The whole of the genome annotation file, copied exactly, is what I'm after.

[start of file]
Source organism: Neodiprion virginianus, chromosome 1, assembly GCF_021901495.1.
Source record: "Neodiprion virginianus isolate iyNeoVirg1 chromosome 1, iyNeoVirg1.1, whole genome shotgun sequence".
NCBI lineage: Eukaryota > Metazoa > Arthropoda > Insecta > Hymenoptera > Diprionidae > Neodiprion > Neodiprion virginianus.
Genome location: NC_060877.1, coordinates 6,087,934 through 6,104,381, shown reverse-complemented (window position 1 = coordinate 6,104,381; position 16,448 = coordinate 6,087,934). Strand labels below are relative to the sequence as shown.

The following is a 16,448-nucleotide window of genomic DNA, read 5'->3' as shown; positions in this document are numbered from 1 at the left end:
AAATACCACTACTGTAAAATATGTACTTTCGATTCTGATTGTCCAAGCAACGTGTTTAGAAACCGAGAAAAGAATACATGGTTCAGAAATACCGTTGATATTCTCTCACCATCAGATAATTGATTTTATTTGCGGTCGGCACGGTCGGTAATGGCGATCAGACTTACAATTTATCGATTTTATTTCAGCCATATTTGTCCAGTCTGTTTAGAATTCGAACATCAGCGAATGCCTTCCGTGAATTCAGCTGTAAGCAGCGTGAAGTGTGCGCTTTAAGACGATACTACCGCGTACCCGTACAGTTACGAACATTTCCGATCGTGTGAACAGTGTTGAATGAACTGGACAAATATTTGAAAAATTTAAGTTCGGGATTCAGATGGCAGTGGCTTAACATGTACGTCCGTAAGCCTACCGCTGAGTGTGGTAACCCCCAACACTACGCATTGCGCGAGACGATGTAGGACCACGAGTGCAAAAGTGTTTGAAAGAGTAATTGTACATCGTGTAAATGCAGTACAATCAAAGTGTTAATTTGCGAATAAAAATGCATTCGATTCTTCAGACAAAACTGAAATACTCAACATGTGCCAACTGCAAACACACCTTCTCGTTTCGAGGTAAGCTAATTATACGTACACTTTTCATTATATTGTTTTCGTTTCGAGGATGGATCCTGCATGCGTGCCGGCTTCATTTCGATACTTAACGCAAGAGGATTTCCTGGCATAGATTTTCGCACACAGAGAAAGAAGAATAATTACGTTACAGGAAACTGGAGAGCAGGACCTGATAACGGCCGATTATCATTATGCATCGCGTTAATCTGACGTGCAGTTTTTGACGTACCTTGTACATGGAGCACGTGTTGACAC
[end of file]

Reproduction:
Source organism: Neodiprion virginianus, chromosome 1, assembly GCF_021901495.1.
Source record: "Neodiprion virginianus isolate iyNeoVirg1 chromosome 1, iyNeoVirg1.1, whole genome shotgun sequence".
NCBI lineage: Eukaryota > Metazoa > Arthropoda > Insecta > Hymenoptera > Diprionidae > Neodiprion > Neodiprion virginianus.
Genome location: NC_060877.1, coordinates 6,087,934 through 6,104,381, shown reverse-complemented (window position 1 = coordinate 6,104,381; position 16,448 = coordinate 6,087,934). Strand labels below are relative to the sequence as shown.

The following is a 16,448-nucleotide window of genomic DNA, read 5'->3' as shown; positions in this document are numbered from 1 at the left end:
AAATACCACTACTGTAAAATATGTACTTTCGATTCTGATTGTCCAAGCAACGTGTTTAGAAACCGAGAAAAGAATACATGGTTCAGAAATACCGTTGATATTCTCTCACCATCAGATAATTGATTTTATTTGCGGTCGGCACGGTCGGTAATGGCGATCAGACTTACAATTTATCGATTTTATTTCAGCCATATTTGTCCAGTCTGTTTAGAATTCGAACATCAGCGAATGCCTTCCGTGAATTCAGCTGTAAGCAGCGTGAAGTGTGCGCTTTAAGACGATACTACCGCGTACCCGTACAGTTACGAACATTTCCGATCGTGTGAACAGTGTTGAATGAACTGGACAAATATTTGAAAAATTTAAGTTCGGGATTCAGATGGCAGTGGCTTAACATGTACGTCCGTAAGCCTACCGCTGAGTGTGGTAACCCCCAACACTACGCATTGCGCGAGACGATGTAGGACCACGAGTGCAAAAGTGTTTGAAAGAGTAATTGTACATCGTGTAAATGCAGTACAATCAAAGTGTTAATTTGCGAATAAAAATGCATTCGATTCTTCAGACAAAACTGAAATACTCAACATGTGCCAACTGCAAACACACCTTCTCGTTTCGAGGTAAGCTAATTATACGTACACTTTTCATTATATTGTTTTCGTTTCGAGGATGGATCCTGCATGCGTGCCGGCTTCATTTCGATACTTAACGCAAGAGGATTTCCTGGCATAGATTTTCGCACACAGAGAAAGAAGAATAATTACGTTACAGGAAACTGGAGAGCAGGACCTGATAACGGCCGATTATCATTATGCATCGCGTTAATCTGACGTGCAGTTTTTGACGTACCTTGTACATGGAGCACGTGTTGACAC